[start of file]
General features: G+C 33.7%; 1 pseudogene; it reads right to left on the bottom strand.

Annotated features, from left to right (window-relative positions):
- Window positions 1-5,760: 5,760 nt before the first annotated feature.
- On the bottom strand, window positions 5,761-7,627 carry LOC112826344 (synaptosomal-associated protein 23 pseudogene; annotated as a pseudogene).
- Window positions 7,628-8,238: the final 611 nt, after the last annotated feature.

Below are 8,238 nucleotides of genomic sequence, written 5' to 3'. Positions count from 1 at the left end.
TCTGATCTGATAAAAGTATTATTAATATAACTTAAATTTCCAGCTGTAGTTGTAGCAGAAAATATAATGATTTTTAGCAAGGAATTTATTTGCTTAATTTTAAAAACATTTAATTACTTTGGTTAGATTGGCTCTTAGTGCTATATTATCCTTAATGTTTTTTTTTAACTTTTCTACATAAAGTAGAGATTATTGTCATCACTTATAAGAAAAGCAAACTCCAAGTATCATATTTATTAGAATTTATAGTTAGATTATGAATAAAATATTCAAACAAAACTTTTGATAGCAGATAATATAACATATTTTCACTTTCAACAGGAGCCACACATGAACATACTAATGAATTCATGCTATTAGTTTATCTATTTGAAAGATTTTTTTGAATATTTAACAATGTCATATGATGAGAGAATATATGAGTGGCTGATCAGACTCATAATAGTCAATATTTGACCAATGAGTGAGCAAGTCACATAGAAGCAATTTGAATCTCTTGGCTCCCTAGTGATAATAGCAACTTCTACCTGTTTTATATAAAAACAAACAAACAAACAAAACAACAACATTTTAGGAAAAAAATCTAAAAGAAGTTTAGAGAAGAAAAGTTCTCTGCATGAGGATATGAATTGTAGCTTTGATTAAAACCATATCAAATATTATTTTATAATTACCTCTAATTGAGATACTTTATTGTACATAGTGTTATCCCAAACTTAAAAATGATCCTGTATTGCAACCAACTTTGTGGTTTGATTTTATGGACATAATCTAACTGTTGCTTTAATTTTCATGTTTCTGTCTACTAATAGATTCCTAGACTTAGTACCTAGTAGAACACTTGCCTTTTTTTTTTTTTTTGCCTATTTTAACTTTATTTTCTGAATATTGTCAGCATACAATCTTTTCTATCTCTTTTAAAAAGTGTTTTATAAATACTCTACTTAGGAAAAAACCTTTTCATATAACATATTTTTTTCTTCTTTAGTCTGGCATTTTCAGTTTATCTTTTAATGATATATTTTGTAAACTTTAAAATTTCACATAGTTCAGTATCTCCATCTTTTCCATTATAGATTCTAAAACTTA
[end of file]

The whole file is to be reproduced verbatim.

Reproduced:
General features: G+C 33.7%; 1 pseudogene; it reads right to left on the bottom strand.

Annotated features, from left to right (window-relative positions):
- Window positions 1-5,760: 5,760 nt before the first annotated feature.
- On the bottom strand, window positions 5,761-7,627 carry LOC112826344 (synaptosomal-associated protein 23 pseudogene; annotated as a pseudogene).
- Window positions 7,628-8,238: the final 611 nt, after the last annotated feature.

Below are 8,238 nucleotides of genomic sequence, written 5' to 3'. Positions count from 1 at the left end.
TCTGATCTGATAAAAGTATTATTAATATAACTTAAATTTCCAGCTGTAGTTGTAGCAGAAAATATAATGATTTTTAGCAAGGAATTTATTTGCTTAATTTTAAAAACATTTAATTACTTTGGTTAGATTGGCTCTTAGTGCTATATTATCCTTAATGTTTTTTTTTAACTTTTCTACATAAAGTAGAGATTATTGTCATCACTTATAAGAAAAGCAAACTCCAAGTATCATATTTATTAGAATTTATAGTTAGATTATGAATAAAATATTCAAACAAAACTTTTGATAGCAGATAATATAACATATTTTCACTTTCAACAGGAGCCACACATGAACATACTAATGAATTCATGCTATTAGTTTATCTATTTGAAAGATTTTTTTGAATATTTAACAATGTCATATGATGAGAGAATATATGAGTGGCTGATCAGACTCATAATAGTCAATATTTGACCAATGAGTGAGCAAGTCACATAGAAGCAATTTGAATCTCTTGGCTCCCTAGTGATAATAGCAACTTCTACCTGTTTTATATAAAAACAAACAAACAAACAAAACAACAACATTTTAGGAAAAAAATCTAAAAGAAGTTTAGAGAAGAAAAGTTCTCTGCATGAGGATATGAATTGTAGCTTTGATTAAAACCATATCAAATATTATTTTATAATTACCTCTAATTGAGATACTTTATTGTACATAGTGTTATCCCAAACTTAAAAATGATCCTGTATTGCAACCAACTTTGTGGTTTGATTTTATGGACATAATCTAACTGTTGCTTTAATTTTCATGTTTCTGTCTACTAATAGATTCCTAGACTTAGTACCTAGTAGAACACTTGCCTTTTTTTTTTTTTTTGCCTATTTTAACTTTATTTTCTGAATATTGTCAGCATACAATCTTTTCTATCTCTTTTAAAAAGTGTTTTATAAATACTCTACTTAGGAAAAAACCTTTTCATATAACATATTTTTTTCTTCTTTAGTCTGGCATTTTCAGTTTATCTTTTAATGATATATTTTGTAAACTTTAAAATTTCACATAGTTCAGTATCTCCATCTTTTCCATTATAGATTCTAAAACTTA